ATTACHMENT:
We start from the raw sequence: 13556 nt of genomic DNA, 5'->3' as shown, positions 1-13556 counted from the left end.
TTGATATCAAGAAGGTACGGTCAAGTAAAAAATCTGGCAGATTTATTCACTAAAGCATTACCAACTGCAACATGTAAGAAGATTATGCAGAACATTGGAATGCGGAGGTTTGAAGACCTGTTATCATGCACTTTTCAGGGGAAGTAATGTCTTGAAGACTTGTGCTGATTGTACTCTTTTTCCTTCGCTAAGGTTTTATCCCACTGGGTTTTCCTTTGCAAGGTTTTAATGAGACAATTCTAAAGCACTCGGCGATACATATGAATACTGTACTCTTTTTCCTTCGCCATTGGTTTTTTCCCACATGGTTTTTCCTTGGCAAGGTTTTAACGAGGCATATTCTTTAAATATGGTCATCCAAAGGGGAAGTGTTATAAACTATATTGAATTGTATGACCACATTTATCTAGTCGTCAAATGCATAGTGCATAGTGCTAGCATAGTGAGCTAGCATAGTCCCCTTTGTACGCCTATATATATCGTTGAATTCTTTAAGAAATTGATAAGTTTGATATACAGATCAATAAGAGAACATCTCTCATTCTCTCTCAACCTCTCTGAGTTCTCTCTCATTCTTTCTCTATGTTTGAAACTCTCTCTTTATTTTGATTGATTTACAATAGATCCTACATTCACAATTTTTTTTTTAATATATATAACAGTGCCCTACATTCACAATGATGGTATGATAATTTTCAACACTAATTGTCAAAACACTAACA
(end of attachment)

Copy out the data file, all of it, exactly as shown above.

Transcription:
We start from the raw sequence: 13556 nt of genomic DNA, 5'->3' as shown, positions 1-13556 counted from the left end.
TTGATATCAAGAAGGTACGGTCAAGTAAAAAATCTGGCAGATTTATTCACTAAAGCATTACCAACTGCAACATGTAAGAAGATTATGCAGAACATTGGAATGCGGAGGTTTGAAGACCTGTTATCATGCACTTTTCAGGGGAAGTAATGTCTTGAAGACTTGTGCTGATTGTACTCTTTTTCCTTCGCTAAGGTTTTATCCCACTGGGTTTTCCTTTGCAAGGTTTTAATGAGACAATTCTAAAGCACTCGGCGATACATATGAATACTGTACTCTTTTTCCTTCGCCATTGGTTTTTTCCCACATGGTTTTTCCTTGGCAAGGTTTTAACGAGGCATATTCTTTAAATATGGTCATCCAAAGGGGAAGTGTTATAAACTATATTGAATTGTATGACCACATTTATCTAGTCGTCAAATGCATAGTGCATAGTGCTAGCATAGTGAGCTAGCATAGTCCCCTTTGTACGCCTATATATATCGTTGAATTCTTTAAGAAATTGATAAGTTTGATATACAGATCAATAAGAGAACATCTCTCATTCTCTCTCAACCTCTCTGAGTTCTCTCTCATTCTTTCTCTATGTTTGAAACTCTCTCTTTATTTTGATTGATTTACAATAGATCCTACATTCACAATTTTTTTTTTAATATATATAACAGTGCCCTACATTCACAATGATGGTATGATAATTTTCAACACTAATTGTCAAAACACTAACA